American Alpine Jounrna and Accidents in North American Climbing

Puscanturpa Este, southeast face, Qiumplirgun Swerminganta; Trapecio, southeast face, Los Viejos Roqueros Nunca Mueren, second ascent

Peru, Cordillera Huayhuash

  • Climbs And Expeditions
  • Climb Year: 2013
  • Publication Year: 2014

Masarau Noda and I (both from Japan) climbed two routes in the Cordillera Huayhuash in June, achieving a first and second ascent.

We first acclimatized in the Cordillera Blanca, climbing Pirámide de Garcilaso (5,885m) by the southwest face (Renshaw-Wilkinson, 1979, 800m, TD+ WI5 AI4+). The climb took us 18 hours round-trip from the bottom of the face. We returned to Huaraz and took the fastest approach to Puscanturpa and Trapecio, at the southern end of the Cordillera Huayhuash, starting from the village of Cajatambo.

On June 15 and 16 we opened a new route up Puscanturpa Este (5,410m), via the southeast face, in lightweight style. The steeper lower part of the climb began with excellent rock; however, the upper snowfields transgressed into steep sugar snow and loose rock. This time-consuming effort caused us to endure a cold sitting bivy at ca 5,300m. On the second day we finished climbing the easy-angled upper slopes and the upper headwall, reaching the summit midmorning. We called our route Qiumplirgun Swerminganta (700m, ED+ VII M5+ A1), which means “dreams come true” in the local Quechuan language. [This is likely the fourth ascent of the peak, following ascents of the north ridge (1986)the east face (AAJ 2008)and the north face (AAJ 2013).]

We then made a base camp at the lake (ca 4,750m) below Trapecio (5,644m). On June 24 we climbed Trapecio’s southeast face, via the rightmost couloir, right of the Slovenian route (Ivanek-Kozjek-Lamprecht-Monasterio, AAJ 2006), believing it to be a new line. We later learned it had been climbed previously (Fernandez-Pita, AAJ 2008, see Editor’s Note below). We encountered 50–70° snow and ice slopes in the lower part, with a crux section of steep ice and loose mixed climbing near the top of the face (AI6 M5+). We reached the summit in 14 hours and bivied on the descent at ca 5,200m, concerned we’d rappel the wrong route in the dark. We resumed our descent in the warmth of the sun the next morning.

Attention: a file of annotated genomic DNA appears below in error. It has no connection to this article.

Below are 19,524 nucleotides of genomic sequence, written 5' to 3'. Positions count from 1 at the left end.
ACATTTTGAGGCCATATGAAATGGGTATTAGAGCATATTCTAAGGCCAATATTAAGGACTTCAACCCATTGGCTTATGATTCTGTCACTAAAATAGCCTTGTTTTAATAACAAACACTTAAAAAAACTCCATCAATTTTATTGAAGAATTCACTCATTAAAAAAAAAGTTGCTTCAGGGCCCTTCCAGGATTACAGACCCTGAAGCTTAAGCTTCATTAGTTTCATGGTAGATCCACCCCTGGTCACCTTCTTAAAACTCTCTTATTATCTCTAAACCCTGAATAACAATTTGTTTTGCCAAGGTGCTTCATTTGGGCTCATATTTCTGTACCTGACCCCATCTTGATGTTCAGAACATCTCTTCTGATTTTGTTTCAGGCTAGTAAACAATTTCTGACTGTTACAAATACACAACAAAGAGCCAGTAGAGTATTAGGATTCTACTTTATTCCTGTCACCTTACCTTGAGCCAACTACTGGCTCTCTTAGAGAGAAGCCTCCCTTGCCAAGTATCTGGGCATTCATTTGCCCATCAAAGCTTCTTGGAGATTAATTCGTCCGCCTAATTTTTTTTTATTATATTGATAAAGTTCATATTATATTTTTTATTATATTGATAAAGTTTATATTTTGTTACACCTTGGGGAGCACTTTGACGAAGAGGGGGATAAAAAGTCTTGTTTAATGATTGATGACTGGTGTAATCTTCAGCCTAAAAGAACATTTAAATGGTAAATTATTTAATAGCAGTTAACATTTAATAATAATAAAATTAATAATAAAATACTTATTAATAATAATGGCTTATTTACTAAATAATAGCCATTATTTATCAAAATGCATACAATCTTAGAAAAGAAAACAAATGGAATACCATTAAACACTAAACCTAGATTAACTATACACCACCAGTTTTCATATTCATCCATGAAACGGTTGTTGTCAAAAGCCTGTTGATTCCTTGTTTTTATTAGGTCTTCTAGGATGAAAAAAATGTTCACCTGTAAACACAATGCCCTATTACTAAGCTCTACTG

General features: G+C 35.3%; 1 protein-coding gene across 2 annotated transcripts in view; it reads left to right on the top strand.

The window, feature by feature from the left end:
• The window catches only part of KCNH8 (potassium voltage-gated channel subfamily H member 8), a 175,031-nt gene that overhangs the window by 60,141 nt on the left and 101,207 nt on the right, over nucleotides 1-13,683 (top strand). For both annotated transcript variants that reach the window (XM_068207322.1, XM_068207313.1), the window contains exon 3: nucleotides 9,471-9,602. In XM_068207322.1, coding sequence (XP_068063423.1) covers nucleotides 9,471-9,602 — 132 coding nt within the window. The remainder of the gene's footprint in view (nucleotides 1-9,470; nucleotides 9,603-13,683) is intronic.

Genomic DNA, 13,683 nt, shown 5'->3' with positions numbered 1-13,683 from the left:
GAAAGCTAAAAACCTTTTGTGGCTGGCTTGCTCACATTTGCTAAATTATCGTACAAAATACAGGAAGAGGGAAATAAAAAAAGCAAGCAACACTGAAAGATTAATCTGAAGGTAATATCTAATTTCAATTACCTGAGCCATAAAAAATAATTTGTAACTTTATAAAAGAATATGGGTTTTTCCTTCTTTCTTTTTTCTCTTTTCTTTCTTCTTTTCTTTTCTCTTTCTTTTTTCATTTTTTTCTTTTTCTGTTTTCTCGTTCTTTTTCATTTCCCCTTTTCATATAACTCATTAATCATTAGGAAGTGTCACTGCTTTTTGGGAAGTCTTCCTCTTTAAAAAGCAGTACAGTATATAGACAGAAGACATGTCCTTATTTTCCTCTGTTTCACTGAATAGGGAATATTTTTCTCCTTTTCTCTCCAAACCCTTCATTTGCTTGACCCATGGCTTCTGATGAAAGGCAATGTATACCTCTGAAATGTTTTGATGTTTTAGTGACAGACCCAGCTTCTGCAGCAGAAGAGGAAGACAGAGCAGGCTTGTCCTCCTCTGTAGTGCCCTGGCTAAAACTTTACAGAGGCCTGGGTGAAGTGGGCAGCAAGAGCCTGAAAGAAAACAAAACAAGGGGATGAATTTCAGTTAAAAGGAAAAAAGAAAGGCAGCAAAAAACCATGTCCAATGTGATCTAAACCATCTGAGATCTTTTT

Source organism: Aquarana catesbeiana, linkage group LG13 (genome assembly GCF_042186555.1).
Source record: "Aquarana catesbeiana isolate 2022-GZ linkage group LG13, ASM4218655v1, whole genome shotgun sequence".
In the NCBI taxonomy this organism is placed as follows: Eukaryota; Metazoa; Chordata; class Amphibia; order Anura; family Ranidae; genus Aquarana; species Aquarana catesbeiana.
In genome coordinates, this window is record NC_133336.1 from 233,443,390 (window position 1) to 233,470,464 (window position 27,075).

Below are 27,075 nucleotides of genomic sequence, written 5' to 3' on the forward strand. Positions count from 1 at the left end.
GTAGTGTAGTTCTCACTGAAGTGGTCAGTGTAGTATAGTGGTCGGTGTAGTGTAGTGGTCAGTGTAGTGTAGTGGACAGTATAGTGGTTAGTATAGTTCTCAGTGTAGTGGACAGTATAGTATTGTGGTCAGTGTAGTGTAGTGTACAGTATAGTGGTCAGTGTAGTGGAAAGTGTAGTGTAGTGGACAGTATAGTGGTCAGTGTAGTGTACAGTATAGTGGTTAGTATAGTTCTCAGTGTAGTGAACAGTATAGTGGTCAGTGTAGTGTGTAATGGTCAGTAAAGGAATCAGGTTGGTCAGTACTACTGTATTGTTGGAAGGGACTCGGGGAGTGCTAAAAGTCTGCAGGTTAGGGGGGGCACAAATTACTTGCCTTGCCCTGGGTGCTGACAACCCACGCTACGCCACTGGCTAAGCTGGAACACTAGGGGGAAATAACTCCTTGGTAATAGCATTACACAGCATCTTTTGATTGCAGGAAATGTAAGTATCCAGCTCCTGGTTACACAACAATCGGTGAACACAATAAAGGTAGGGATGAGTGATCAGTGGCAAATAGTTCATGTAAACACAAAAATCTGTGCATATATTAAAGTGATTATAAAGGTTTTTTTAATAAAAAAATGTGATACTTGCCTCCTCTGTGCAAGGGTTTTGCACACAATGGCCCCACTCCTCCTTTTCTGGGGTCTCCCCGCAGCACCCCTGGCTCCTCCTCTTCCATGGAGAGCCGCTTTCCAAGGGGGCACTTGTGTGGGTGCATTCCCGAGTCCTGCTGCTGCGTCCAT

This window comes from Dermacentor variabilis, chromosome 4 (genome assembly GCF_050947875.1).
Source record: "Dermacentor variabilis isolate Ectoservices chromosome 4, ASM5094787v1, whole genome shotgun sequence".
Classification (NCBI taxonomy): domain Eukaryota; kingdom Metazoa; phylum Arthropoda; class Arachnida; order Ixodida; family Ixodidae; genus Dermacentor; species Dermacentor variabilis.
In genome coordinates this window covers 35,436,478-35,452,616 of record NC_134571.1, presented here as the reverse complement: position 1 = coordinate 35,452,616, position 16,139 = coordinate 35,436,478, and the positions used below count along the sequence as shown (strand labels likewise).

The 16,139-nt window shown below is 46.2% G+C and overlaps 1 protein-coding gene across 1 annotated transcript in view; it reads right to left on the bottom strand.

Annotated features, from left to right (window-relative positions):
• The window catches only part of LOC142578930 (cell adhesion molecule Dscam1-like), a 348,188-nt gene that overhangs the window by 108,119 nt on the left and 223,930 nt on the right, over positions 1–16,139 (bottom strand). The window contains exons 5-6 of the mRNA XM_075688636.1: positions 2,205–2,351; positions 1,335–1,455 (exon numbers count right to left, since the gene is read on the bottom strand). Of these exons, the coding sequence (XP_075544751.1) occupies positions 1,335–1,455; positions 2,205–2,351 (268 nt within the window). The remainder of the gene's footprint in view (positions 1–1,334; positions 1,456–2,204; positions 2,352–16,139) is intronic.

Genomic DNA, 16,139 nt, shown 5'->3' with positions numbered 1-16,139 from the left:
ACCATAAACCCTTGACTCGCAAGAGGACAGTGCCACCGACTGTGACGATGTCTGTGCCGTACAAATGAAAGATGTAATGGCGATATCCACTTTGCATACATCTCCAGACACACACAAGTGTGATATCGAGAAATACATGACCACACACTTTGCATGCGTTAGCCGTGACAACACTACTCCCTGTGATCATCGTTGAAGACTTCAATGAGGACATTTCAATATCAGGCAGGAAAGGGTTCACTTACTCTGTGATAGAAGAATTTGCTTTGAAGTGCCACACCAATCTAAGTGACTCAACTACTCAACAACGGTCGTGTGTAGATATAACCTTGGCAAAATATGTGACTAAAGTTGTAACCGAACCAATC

I had lost 10 fingers and toes during an alpine-style ascent of the north face of Gyachung Kang (7,952m) in 2002, so I’m happy for these successes.

[Editor’s note: The 700m southeast face of Trapecio contains three prominent couloirs. The leftmost had been climbed twice to a junction with the south spur (Ferraro-Malvassora-Dionisi, AAJ 1975—not to be confused with the Italian route on the southwest spur; see AAJ 1979AAJ 1980 for more info on the latter): in 1986 by Jim Donini and Jack Tackle, and then again in 1997 by four French, who thought the route unclimbed and named it Rouflaquette Nationale (650m, TD+ WI5+). As of 2013 this line up the first couloir has not been completed to the summit.

The central couloir was famously soloed by Jeff Lowe in 1985. Lowe reported difficult climbing with ice smears through the top rock barrier, providing three demanding pitches (WI6+). From the top of the face, Lowe did not continue up the remaining 250m of seemingly straightforward ground to the summit, but instead rappelled. In 2003 two Peruvians climbed to Lowe’s high point but also retreated, and it was left to Slovenians Branko Ivanek, Pavle Kozjek, and Miha Lamprecht, together with Peruvian resident Aritza Monasterio, to complete the route to the summit. Facing dry conditions, they were forced to take a short variation and found difficult climbing up to A2, M5, and WI5/6, giving the route an overall grade of ED3 (Southeast Face Direct, AAJ 2006).

As for the rightmost couloir, the Japanese climbers were unaware of a remarkable ascent in 2006, when Spanish climbers José Manuel Fernandez and Miguel Angel Pita climbed this line to the summit snow slopes at V/4+, with the final pitch being an 85° icefall. They decided to descend their line without visiting the summit, and on the fourth rappel a snow stake pulled and Fernandez fell to his death, taking the ropes with him. With no way down, Pita sat on a small, icy ledge for 12 hours and then climbed un-roped back to the summit, subsequently descending the northwest ridge. Pita named the route Los Viejos Roqueros Nunca Mueren (Old Rock Climbers Never Die, AAJ 2008). Noda and Yamanoi did the first known repeat ascent.]

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